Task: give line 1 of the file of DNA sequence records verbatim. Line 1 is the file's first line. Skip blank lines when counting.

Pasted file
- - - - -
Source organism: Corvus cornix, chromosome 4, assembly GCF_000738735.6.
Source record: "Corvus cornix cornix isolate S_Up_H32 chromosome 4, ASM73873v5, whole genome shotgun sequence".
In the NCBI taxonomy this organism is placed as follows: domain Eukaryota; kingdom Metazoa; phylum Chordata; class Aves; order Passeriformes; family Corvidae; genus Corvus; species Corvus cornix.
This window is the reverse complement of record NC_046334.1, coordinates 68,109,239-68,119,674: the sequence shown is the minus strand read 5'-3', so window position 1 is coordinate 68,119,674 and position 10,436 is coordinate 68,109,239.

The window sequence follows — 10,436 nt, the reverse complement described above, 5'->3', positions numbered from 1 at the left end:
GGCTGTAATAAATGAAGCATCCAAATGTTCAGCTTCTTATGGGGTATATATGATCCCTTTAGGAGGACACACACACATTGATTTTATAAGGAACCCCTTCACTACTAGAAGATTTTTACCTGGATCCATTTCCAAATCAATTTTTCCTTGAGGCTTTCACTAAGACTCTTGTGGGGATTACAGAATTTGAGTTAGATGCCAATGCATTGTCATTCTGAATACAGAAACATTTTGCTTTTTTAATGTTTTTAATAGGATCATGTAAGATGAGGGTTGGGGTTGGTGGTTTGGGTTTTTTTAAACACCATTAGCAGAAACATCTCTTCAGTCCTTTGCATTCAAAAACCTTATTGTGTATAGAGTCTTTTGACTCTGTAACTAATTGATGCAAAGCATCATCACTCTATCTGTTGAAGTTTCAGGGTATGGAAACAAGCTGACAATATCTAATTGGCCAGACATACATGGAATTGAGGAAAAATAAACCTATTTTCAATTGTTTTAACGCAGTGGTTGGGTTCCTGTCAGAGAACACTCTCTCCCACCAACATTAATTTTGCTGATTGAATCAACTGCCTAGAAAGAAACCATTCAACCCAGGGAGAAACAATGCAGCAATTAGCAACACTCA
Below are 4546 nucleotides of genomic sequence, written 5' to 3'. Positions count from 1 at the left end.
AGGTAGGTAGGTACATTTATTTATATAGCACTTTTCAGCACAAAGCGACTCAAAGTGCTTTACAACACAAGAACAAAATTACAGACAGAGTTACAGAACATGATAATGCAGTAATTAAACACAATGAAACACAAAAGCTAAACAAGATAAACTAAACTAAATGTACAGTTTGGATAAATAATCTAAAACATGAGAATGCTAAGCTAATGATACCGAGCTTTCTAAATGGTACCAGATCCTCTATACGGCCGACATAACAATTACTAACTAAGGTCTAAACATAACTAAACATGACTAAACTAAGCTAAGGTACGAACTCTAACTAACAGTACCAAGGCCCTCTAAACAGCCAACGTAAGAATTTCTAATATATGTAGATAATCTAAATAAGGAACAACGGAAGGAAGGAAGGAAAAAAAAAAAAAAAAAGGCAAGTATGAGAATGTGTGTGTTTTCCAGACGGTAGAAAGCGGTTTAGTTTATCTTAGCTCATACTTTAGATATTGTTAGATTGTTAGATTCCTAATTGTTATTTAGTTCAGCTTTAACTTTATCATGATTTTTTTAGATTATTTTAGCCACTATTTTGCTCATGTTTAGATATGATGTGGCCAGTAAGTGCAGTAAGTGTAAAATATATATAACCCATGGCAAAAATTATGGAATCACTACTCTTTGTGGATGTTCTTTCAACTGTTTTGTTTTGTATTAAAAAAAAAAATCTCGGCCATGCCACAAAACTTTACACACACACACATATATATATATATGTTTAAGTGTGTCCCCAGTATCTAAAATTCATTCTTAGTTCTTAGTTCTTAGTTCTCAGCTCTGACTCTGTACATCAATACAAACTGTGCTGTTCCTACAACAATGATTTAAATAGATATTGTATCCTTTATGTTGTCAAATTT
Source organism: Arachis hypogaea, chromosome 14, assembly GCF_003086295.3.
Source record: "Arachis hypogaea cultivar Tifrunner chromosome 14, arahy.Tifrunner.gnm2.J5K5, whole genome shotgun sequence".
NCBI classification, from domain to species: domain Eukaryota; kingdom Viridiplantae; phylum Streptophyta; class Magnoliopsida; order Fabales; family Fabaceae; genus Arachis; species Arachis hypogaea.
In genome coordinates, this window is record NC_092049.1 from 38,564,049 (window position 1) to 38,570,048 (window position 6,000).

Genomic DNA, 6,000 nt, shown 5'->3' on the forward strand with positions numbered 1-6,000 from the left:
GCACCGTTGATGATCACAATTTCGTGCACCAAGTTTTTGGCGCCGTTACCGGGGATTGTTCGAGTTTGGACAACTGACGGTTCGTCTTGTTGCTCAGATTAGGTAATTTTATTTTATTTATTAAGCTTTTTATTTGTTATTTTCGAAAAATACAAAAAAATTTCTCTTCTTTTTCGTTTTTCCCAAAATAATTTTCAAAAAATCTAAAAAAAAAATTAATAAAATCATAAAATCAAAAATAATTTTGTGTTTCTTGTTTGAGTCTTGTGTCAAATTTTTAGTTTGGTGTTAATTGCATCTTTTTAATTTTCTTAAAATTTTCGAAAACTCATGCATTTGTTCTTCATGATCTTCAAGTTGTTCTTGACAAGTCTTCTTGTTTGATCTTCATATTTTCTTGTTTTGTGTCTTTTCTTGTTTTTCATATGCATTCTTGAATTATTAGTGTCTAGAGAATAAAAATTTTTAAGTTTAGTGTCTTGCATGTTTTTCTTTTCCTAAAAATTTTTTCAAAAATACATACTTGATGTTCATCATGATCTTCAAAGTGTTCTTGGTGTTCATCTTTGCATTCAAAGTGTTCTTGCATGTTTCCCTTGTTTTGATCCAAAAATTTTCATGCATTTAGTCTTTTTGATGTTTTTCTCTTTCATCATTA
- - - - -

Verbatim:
Source organism: Corvus cornix, chromosome 4, assembly GCF_000738735.6.